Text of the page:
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31

You are correct. The Earth would always appear in approximately the same location in the sky, when viewed from a point on the lunar surface. And it would be seen to spin, the continents coming in and out of view over the course of an Earth day (24 hours). The sun would make it's way across the sky, from one horizon to the other over a period of about two ...


27

Brown and Batygin, the authors of the paper on the possible planet, have a webpage addressing this. A few reasons not already covered: It moves quite slowly - the authors estimate 0.2-0.6 arc seconds per hour - so standard surveys may not notice the movement and fail to recognize it as a solar system object. Eris, which is the most distant confirmed ...


23

Still new at stellarium but here are some quick capture gif lasting one month. Sorry about the quality- limited to 256 colors for smaller gifs. Date on lower left corner. By the way the sun is of course the brightest and i use it as reference for recording (start record when sun is in frame then stop when it appears again in the same position which is ...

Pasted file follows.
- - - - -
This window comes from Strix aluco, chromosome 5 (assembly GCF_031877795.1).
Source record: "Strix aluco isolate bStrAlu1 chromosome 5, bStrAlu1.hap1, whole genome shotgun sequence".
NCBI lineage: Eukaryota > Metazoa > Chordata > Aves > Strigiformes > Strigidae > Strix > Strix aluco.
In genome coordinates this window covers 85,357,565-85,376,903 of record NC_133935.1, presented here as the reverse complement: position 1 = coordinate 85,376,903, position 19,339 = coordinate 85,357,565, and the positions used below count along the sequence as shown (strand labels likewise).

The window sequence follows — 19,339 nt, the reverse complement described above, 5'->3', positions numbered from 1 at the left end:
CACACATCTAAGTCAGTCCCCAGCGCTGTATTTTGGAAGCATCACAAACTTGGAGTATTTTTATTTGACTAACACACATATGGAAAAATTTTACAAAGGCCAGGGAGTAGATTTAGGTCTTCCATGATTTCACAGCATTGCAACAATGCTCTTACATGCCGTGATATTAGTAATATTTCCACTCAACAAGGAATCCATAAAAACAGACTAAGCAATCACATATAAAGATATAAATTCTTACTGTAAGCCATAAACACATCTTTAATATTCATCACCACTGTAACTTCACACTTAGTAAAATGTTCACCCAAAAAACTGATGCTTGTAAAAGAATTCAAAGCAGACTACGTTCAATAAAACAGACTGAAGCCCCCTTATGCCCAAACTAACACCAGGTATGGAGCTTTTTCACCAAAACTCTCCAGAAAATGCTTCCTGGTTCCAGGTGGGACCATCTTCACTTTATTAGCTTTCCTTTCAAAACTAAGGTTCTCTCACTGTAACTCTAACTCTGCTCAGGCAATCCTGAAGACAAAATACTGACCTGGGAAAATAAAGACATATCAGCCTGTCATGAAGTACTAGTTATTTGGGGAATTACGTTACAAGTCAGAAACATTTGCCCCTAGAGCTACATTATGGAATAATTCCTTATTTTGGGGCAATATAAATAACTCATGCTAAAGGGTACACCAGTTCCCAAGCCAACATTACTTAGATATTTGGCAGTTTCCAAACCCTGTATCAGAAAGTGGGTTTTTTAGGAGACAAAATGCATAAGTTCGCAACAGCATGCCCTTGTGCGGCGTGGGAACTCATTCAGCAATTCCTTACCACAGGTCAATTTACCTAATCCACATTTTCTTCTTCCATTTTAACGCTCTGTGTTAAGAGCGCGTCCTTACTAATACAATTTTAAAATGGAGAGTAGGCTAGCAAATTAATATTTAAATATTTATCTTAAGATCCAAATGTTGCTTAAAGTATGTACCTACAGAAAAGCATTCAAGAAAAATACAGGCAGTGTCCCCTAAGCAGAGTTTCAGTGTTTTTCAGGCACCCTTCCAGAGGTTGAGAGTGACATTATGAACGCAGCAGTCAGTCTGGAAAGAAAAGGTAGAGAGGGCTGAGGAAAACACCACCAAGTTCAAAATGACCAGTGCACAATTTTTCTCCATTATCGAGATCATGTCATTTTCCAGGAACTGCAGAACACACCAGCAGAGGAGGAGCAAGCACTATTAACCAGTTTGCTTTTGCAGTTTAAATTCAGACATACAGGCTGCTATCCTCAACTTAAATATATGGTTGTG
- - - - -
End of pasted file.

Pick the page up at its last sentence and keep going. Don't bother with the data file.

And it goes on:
18

One way to answer would be to consider the brightest star in our sky (other than the Sun), which is Sirius. Then determine how far you would have to be from our Sun for it to be as bright as Sirius is from here. That turns out to be 1.8 light years. That's not even halfway to the nearest star, so if you're in any other star system, then our Sun is just ...


18

Surely if you stared long enough, the light from them would eventually hit your eye? Collecting light over a long span of time is how telescopes can see very dim objects. The human visual system doesn't work that way. For one thing, even when you think you are staring at something, your eyes still dance around a bit. It's a built-in response called ...